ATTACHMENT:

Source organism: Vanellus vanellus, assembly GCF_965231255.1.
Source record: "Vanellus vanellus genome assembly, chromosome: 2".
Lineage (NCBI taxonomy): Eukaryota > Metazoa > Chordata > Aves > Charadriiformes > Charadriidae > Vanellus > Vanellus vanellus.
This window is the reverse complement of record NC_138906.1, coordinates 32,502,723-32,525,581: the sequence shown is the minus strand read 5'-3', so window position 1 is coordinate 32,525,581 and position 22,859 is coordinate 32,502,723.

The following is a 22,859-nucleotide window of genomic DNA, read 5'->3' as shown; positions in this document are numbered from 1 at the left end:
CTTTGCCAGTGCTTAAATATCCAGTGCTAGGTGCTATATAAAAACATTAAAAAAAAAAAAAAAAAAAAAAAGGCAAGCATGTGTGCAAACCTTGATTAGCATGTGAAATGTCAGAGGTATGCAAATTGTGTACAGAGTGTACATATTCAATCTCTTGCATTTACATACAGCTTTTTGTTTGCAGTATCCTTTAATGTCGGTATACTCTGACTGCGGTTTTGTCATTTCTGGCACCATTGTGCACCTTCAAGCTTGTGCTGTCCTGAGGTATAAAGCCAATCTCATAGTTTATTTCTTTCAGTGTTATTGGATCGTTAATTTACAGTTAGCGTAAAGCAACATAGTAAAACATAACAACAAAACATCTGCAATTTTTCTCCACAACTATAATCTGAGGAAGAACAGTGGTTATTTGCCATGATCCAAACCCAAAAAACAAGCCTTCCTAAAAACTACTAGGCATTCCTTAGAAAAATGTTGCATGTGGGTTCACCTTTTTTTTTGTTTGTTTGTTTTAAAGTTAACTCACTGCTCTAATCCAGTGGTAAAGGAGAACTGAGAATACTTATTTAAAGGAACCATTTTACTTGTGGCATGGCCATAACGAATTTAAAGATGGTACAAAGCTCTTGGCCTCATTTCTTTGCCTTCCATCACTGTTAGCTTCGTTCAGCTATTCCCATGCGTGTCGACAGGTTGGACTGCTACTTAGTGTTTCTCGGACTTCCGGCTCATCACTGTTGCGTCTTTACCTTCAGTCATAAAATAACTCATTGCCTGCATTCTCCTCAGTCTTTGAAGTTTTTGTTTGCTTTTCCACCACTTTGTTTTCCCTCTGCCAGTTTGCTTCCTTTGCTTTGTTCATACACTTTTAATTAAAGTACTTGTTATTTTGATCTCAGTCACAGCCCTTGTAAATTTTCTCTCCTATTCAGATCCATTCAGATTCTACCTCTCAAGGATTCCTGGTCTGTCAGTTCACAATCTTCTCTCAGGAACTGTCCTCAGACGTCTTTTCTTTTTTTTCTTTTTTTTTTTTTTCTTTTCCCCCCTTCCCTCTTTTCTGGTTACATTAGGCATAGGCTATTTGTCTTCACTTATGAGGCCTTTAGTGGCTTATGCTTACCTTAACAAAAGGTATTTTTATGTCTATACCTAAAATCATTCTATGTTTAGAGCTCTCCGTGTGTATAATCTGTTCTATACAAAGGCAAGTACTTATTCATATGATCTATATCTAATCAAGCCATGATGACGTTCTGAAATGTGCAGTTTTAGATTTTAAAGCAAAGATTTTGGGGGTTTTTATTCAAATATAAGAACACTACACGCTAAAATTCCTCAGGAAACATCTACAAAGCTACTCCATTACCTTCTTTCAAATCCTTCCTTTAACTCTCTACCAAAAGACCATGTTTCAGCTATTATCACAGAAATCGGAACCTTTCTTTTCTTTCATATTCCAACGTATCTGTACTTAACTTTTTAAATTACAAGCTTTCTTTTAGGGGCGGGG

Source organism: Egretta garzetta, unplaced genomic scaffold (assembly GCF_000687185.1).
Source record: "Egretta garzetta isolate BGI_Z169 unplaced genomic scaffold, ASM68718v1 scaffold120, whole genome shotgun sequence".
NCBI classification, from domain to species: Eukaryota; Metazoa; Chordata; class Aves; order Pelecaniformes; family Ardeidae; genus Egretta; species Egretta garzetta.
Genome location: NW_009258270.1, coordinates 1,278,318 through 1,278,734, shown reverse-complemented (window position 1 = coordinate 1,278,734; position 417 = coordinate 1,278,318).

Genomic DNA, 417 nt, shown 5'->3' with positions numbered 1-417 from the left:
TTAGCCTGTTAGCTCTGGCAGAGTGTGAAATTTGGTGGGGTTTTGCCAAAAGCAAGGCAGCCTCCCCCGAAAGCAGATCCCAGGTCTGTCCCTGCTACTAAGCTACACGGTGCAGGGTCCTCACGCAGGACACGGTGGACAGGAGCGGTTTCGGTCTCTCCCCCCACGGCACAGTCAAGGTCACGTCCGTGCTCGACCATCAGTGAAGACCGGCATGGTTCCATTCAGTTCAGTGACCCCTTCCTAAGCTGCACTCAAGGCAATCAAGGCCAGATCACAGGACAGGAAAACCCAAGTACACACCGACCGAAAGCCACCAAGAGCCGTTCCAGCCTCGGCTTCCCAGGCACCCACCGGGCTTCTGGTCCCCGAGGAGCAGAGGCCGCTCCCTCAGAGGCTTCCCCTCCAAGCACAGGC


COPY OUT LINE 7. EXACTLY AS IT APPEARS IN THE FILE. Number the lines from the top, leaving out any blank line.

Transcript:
Source organism: Egretta garzetta, unplaced genomic scaffold (assembly GCF_000687185.1).